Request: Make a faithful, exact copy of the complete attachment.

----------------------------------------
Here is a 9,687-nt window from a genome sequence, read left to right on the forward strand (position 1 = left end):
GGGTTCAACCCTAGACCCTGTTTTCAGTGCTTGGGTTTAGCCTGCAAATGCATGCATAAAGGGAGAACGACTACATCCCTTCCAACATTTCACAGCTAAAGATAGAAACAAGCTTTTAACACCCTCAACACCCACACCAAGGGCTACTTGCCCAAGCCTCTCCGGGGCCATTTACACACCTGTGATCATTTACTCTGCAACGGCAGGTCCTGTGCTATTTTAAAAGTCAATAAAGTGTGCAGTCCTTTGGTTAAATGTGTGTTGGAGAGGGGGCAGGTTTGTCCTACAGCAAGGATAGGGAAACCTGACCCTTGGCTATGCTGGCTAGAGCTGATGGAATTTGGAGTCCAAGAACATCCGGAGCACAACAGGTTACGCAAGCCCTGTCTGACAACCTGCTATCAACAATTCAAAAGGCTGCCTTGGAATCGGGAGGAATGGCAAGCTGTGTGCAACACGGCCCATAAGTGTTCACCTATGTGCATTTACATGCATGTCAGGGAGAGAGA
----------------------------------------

Here is a 9,687-nt window from a genome sequence, read left to right on the forward strand (position 1 = left end):
GGGTTCAACCCTAGACCCTGTTTTCAGTGCTTGGGTTTAGCCTGCAAATGCATGCATAAAGGGAGAACGACTACATCCCTTCCAACATTTCACAGCTAAAGATAGAAACAAGCTTTTAACACCCTCAACACCCACACCAAGGGCTACTTGCCCAAGCCTCTCCGGGGCCATTTACACACCTGTGATCATTTACTCTGCAACGGCAGGTCCTGTGCTATTTTAAAAGTCAATAAAGTGTGCAGTCCTTTGGTTAAATGTGTGTTGGAGAGGGGGCAGGTTTGTCCTACAGCAAGGATAGGGAAACCTGACCCTTGGCTATGCTGGCTAGAGCTGATGGAATTTGGAGTCCAAGAACATCCGGAGCACAACAGGTTACGCAAGCCCTGTCTGACAACCTGCTATCAACAATTCAAAAGGCTGCCTTGGAATCGGGAGGAATGGCAAGCTGTGTGCAACACGGCCCATAAGTGTTCACCTATGTGCATTTACATGCATGTCAGGGAGAGAGA